Whereas the impact of a meteor is usually considered an omen of the extermination of life, this theory suggests that the environment within fresh impact craters on the early Earth could have fostered the emergence of life. Surprisingly, this theory builds on the hydrothermal and mineral interface theories. The impact of a meteor would create a thermal gradient within the crater that would continue until the region cooled. The fracturing of underlying rock in the crater would release rare minerals and hydrogen gas and create a large surface area for reactions to occur. The random locations of bombardments and the different energy released from individual impacts into many kinds of surface rocks would create a large number of experiments from which life could form.
This theory provides an alternative to Earthbound abiogenesis and suggests that life was carried to Earth from somewhere else in the universe. Bacteria in satellite experiments have been shown to survive unshielded exposure to the Sun’s radiation, which offers some support to the theory. However, microbes carried in comets or in the subsurface of asteroids would be shielded from interstellar radiation anyway, and so could presumably survive a voyage of interstellar distances. It’s even been shown that fungal spores can readily survive impact shocks equivalent to what is required to eject material off the surface of Mars and into space. Sometimes launching fungus out of cannons is the best way to strengthen an idea.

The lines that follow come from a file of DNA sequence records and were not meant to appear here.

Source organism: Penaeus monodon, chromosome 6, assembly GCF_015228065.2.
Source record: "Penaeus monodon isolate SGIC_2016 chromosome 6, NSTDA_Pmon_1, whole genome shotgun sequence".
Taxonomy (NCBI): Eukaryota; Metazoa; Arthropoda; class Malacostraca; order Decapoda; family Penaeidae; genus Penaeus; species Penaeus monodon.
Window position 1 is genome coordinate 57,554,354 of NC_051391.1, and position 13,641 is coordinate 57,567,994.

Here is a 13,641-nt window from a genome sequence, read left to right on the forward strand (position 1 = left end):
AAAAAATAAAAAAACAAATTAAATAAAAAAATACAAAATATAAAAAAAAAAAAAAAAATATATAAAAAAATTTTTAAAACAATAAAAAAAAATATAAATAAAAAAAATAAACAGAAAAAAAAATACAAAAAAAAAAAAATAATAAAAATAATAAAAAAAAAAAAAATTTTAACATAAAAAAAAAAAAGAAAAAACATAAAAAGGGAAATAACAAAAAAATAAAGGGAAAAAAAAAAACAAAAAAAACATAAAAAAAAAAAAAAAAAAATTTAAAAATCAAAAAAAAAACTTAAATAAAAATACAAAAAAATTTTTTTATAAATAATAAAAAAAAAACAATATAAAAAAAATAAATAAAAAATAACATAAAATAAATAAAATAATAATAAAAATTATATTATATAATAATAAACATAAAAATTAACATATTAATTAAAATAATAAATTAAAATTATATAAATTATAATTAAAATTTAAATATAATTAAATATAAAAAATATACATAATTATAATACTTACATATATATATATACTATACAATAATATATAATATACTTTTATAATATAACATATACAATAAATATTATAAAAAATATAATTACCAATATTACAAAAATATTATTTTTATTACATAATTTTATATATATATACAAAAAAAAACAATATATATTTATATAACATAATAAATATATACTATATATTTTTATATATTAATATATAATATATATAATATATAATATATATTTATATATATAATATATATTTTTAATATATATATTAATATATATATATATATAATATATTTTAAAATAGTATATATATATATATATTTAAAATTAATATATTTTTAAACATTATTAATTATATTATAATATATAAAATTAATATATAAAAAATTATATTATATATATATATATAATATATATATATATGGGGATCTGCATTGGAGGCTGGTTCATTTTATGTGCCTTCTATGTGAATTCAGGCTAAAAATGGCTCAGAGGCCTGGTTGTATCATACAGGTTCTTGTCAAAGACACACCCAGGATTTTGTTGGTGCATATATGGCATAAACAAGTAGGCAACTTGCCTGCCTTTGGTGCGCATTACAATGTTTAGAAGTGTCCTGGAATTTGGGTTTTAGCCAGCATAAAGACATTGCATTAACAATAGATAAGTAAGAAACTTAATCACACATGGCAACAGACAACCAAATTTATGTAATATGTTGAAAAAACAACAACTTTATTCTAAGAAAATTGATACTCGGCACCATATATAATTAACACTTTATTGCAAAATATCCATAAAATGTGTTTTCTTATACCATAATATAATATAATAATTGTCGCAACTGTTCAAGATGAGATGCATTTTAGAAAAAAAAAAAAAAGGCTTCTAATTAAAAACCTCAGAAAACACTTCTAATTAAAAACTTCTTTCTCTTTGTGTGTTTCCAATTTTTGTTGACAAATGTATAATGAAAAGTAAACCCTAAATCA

Even if we never find out where and how the first hint of life began to flicker, we are able to discern the general time frame of the first emergence of life to shortly after the end of the Hadean Eon. This in itself is somewhat remarkable. To think that life emerged so quickly after the accretion of the Earth from a cloud of lifeless minerals and gasses hints at the notion that life might not be rare in the universe. The recent discovery of sugar in a cloud of gas surrounding a young star 400 light years away alludes to this notion as well. Perhaps the entire galaxy is filled with Darwin’s warm little ponds.